The modern clergy seems, by contrast, typically to insist only on the fourth condition, for all too often laymen will blithely announce to a Confessor that a priest had told him that it was sufficient to confess after receiving Communion. What is most remarkable here is the lack of logical coherence on the part of all concerned.

If we still lived in the happy age and the territory and of the Holy Roman Empire, and the Emperor had expressed his intention to visit us in our home, would it be sufficient to welcome him into a stuffy apartment with curtains drawn, unmade beds, unwashed clothes and plates, dust, dirt, and piles of rubbish everywhere, and assure him that the next day we would be cleaning the whole place up for his visit? 

The more permissive stance of the Church in regard to the reception of Holy Communion is relevant to the issue of sexuality, inasmuch as belittling the gravity of Holy Communion in the state of mortal sin, it belittles the gravity of mortal sin itself, of which impurity is, sad to say, one of the most common forms. 

However much these liturgical and magisterial innovations may have affected the faithful’s understanding of the gravity of impurity, we must in all honesty admit that the clergy in recent times has been far from assiduous in inculcating true Christian values pertaining to this sin and to its opposing virtue.
When, o Gentle Reader, did you last hear a sermon on the glory of purity or the abomination of impurity? When did you last hear a priest warn the congregation not to receive Holy Communion after committing an act of impurity, even alone? When did he last admonish you in the confessional on the danger of impurity for the salvation of your eternal soul or when did he ever encourage you to offer to God the sacrifice of a life of perfect chastity[5]?


Faithful attending Pope John Paul II’s Angelus discourses from September 1979 –November 1984 and hoping for catechism or pious disquisitions, would surely have been disappointed. Instead they were to hear him propound in all freedom his personal theories of sexual morality. We shall here briefly examine two tenets of the personalistic ‘Theology of the Body’, having already discussed the theory in detail in our book.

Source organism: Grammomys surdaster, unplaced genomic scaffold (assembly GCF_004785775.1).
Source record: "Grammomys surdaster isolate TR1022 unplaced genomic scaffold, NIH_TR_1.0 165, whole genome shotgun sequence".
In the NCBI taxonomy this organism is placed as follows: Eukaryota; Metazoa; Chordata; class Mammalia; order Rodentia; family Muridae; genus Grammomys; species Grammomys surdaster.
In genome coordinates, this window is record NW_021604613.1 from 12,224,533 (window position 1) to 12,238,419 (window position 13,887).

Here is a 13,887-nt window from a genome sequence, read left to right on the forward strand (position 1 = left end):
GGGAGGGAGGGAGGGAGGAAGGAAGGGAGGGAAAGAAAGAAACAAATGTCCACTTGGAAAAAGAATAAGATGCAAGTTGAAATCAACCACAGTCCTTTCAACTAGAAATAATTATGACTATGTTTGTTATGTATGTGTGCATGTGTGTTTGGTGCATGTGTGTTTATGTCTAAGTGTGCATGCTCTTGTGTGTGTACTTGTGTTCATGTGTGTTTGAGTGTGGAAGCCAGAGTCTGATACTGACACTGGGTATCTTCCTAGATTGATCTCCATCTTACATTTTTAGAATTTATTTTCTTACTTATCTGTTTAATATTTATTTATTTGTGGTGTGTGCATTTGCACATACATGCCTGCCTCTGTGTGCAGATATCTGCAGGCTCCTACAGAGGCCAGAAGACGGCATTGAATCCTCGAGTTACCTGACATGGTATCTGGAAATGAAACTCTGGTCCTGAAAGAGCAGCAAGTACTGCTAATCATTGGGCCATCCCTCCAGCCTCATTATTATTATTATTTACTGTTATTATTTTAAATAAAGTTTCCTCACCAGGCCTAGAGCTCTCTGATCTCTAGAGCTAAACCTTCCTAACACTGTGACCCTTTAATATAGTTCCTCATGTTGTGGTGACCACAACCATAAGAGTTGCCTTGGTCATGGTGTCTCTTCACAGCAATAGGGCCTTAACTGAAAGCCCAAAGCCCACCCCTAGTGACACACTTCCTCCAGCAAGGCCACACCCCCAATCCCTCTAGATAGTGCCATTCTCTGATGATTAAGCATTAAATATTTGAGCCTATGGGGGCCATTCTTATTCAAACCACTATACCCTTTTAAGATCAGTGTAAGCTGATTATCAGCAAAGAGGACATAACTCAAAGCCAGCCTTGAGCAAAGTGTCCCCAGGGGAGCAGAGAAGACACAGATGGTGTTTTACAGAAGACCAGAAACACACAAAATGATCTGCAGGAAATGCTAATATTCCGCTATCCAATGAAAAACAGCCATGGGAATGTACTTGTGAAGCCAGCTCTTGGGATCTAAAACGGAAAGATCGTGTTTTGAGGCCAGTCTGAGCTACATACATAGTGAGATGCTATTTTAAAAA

a)      The Divinization of Conjugal Love

We have seen how recent Magisterium presents conjugal love as sexual love; with Theology of the Body, we see how Pope John Paul II presents conjugal love as divine love. This he does, in effect, by designating conjugal love as ‘total self-giving’. Of this total self-giving he distinguishes two types: a ‘total personal self-giving’, which is the conjugal love in the permanent sense, and a ‘total physical self-giving’ which is the act of conjugal love, ‘the sign and the fruit’ of the former love (Familiaris Consortio). The love that he so defines is in effect divine love, inasmuch as total self-giving love is nothing other than the love that man owes to God. 

The Pope does not however stop at relating the act of conjugal love to man’s love for God, but seeks to divinize it yet further, by relating it both to the love of God for man, and to that of God for Himself.

This theory may be criticized in various ways. The first is in regard to the identification of conjugal love with ‘total self-giving’; the second is in regard to its alleged relation to God’s love.

i)                   Total Self-Giving Love in Itself

There are various difficulties with this identification. A first is that it is in fact impossible for one human person to give himself totally to another human person, whether on the metaphysical or on the physical plane. A second is that it runs counter to the Faith, for Our Blessed Lord commands us to love God with a total love (ex toto corde tuo...), but the neighbour with a lesser love, that is, ‘as oneself’.

A further difficulty of this definition is that it confuses the natural and supernatural orders. For the Pope divinizes conjugal love on the grounds of its purely natural features, that is to say, above all on the basis of its alleged ‘total self-giving’, without reference to the supernatural order, such as Grace or the conformity to the Catholic Faith.